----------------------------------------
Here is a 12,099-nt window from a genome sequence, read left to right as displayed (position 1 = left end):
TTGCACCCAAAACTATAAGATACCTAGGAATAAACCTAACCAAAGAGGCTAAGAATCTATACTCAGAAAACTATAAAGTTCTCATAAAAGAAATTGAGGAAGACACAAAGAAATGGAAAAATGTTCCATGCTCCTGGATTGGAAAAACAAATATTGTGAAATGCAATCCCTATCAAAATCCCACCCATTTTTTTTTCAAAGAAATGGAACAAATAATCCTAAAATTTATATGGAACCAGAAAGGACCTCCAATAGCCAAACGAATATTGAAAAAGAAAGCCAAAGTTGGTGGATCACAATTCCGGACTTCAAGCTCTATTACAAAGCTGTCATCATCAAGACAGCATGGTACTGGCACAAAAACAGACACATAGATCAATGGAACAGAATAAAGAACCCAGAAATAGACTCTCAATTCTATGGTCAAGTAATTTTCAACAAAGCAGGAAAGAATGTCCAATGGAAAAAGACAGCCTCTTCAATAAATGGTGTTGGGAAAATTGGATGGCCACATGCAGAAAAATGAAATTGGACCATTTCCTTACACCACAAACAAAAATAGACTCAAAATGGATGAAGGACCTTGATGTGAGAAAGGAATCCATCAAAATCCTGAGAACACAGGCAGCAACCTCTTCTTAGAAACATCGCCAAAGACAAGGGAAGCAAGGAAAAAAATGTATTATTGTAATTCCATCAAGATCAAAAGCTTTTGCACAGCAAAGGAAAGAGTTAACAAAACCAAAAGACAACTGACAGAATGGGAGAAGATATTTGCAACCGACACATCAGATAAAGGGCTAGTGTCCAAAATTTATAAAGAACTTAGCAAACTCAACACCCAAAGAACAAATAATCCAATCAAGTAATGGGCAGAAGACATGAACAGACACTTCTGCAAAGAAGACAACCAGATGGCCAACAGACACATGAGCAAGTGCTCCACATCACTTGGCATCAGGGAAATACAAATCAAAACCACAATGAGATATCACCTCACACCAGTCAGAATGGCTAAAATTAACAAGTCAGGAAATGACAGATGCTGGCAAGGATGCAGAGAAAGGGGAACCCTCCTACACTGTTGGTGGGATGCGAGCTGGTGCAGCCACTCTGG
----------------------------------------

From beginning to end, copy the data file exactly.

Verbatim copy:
Here is a 12,099-nt window from a genome sequence, read left to right as displayed (position 1 = left end):
TTGCACCCAAAACTATAAGATACCTAGGAATAAACCTAACCAAAGAGGCTAAGAATCTATACTCAGAAAACTATAAAGTTCTCATAAAAGAAATTGAGGAAGACACAAAGAAATGGAAAAATGTTCCATGCTCCTGGATTGGAAAAACAAATATTGTGAAATGCAATCCCTATCAAAATCCCACCCATTTTTTTTTCAAAGAAATGGAACAAATAATCCTAAAATTTATATGGAACCAGAAAGGACCTCCAATAGCCAAACGAATATTGAAAAAGAAAGCCAAAGTTGGTGGATCACAATTCCGGACTTCAAGCTCTATTACAAAGCTGTCATCATCAAGACAGCATGGTACTGGCACAAAAACAGACACATAGATCAATGGAACAGAATAAAGAACCCAGAAATAGACTCTCAATTCTATGGTCAAGTAATTTTCAACAAAGCAGGAAAGAATGTCCAATGGAAAAAGACAGCCTCTTCAATAAATGGTGTTGGGAAAATTGGATGGCCACATGCAGAAAAATGAAATTGGACCATTTCCTTACACCACAAACAAAAATAGACTCAAAATGGATGAAGGACCTTGATGTGAGAAAGGAATCCATCAAAATCCTGAGAACACAGGCAGCAACCTCTTCTTAGAAACATCGCCAAAGACAAGGGAAGCAAGGAAAAAAATGTATTATTGTAATTCCATCAAGATCAAAAGCTTTTGCACAGCAAAGGAAAGAGTTAACAAAACCAAAAGACAACTGACAGAATGGGAGAAGATATTTGCAACCGACACATCAGATAAAGGGCTAGTGTCCAAAATTTATAAAGAACTTAGCAAACTCAACACCCAAAGAACAAATAATCCAATCAAGTAATGGGCAGAAGACATGAACAGACACTTCTGCAAAGAAGACAACCAGATGGCCAACAGACACATGAGCAAGTGCTCCACATCACTTGGCATCAGGGAAATACAAATCAAAACCACAATGAGATATCACCTCACACCAGTCAGAATGGCTAAAATTAACAAGTCAGGAAATGACAGATGCTGGCAAGGATGCAGAGAAAGGGGAACCCTCCTACACTGTTGGTGGGATGCGAGCTGGTGCAGCCACTCTGG